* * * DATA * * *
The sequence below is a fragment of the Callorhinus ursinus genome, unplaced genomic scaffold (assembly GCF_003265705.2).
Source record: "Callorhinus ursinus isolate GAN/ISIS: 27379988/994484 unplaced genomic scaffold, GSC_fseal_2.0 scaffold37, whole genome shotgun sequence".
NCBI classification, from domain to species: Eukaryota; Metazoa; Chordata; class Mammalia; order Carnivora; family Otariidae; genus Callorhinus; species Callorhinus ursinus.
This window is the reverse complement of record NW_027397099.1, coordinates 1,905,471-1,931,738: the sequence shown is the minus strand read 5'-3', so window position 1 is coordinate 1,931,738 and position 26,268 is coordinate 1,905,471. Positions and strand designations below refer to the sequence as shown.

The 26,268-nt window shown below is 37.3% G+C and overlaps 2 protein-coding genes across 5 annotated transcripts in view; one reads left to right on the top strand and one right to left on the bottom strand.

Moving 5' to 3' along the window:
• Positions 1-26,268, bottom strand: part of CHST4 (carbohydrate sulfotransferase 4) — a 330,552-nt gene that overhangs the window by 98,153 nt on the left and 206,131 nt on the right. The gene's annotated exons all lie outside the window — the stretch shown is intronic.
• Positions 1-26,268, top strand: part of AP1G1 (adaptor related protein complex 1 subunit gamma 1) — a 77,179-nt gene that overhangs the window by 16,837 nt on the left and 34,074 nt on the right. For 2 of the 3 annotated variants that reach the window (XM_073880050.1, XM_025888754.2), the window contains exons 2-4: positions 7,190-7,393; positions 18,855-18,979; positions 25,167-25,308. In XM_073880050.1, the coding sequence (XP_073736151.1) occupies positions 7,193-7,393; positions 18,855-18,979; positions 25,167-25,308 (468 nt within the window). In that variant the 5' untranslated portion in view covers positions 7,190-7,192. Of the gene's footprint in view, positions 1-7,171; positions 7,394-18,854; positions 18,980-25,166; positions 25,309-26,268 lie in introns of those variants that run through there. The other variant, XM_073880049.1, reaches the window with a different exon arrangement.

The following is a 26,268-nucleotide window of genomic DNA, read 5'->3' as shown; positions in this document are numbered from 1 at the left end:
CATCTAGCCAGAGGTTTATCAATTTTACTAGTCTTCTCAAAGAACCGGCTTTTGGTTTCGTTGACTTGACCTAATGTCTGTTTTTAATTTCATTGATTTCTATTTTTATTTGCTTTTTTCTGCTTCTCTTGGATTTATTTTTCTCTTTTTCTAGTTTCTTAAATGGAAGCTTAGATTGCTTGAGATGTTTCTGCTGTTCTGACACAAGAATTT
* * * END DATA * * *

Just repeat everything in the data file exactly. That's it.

The sequence below is a fragment of the Callorhinus ursinus genome, unplaced genomic scaffold (assembly GCF_003265705.2).
Source record: "Callorhinus ursinus isolate GAN/ISIS: 27379988/994484 unplaced genomic scaffold, GSC_fseal_2.0 scaffold37, whole genome shotgun sequence".
NCBI classification, from domain to species: Eukaryota; Metazoa; Chordata; class Mammalia; order Carnivora; family Otariidae; genus Callorhinus; species Callorhinus ursinus.
This window is the reverse complement of record NW_027397099.1, coordinates 1,905,471-1,931,738: the sequence shown is the minus strand read 5'-3', so window position 1 is coordinate 1,931,738 and position 26,268 is coordinate 1,905,471. Positions and strand designations below refer to the sequence as shown.

The 26,268-nt window shown below is 37.3% G+C and overlaps 2 protein-coding genes across 5 annotated transcripts in view; one reads left to right on the top strand and one right to left on the bottom strand.

Moving 5' to 3' along the window:
• Positions 1-26,268, bottom strand: part of CHST4 (carbohydrate sulfotransferase 4) — a 330,552-nt gene that overhangs the window by 98,153 nt on the left and 206,131 nt on the right. The gene's annotated exons all lie outside the window — the stretch shown is intronic.
• Positions 1-26,268, top strand: part of AP1G1 (adaptor related protein complex 1 subunit gamma 1) — a 77,179-nt gene that overhangs the window by 16,837 nt on the left and 34,074 nt on the right. For 2 of the 3 annotated variants that reach the window (XM_073880050.1, XM_025888754.2), the window contains exons 2-4: positions 7,190-7,393; positions 18,855-18,979; positions 25,167-25,308. In XM_073880050.1, the coding sequence (XP_073736151.1) occupies positions 7,193-7,393; positions 18,855-18,979; positions 25,167-25,308 (468 nt within the window). In that variant the 5' untranslated portion in view covers positions 7,190-7,192. Of the gene's footprint in view, positions 1-7,171; positions 7,394-18,854; positions 18,980-25,166; positions 25,309-26,268 lie in introns of those variants that run through there. The other variant, XM_073880049.1, reaches the window with a different exon arrangement.

The following is a 26,268-nucleotide window of genomic DNA, read 5'->3' as shown; positions in this document are numbered from 1 at the left end:
CATCTAGCCAGAGGTTTATCAATTTTACTAGTCTTCTCAAAGAACCGGCTTTTGGTTTCGTTGACTTGACCTAATGTCTGTTTTTAATTTCATTGATTTCTATTTTTATTTGCTTTTTTCTGCTTCTCTTGGATTTATTTTTCTCTTTTTCTAGTTTCTTAAATGGAAGCTTAGATTGCTTGAGATGTTTCTGCTGTTCTGACACAAGAATTT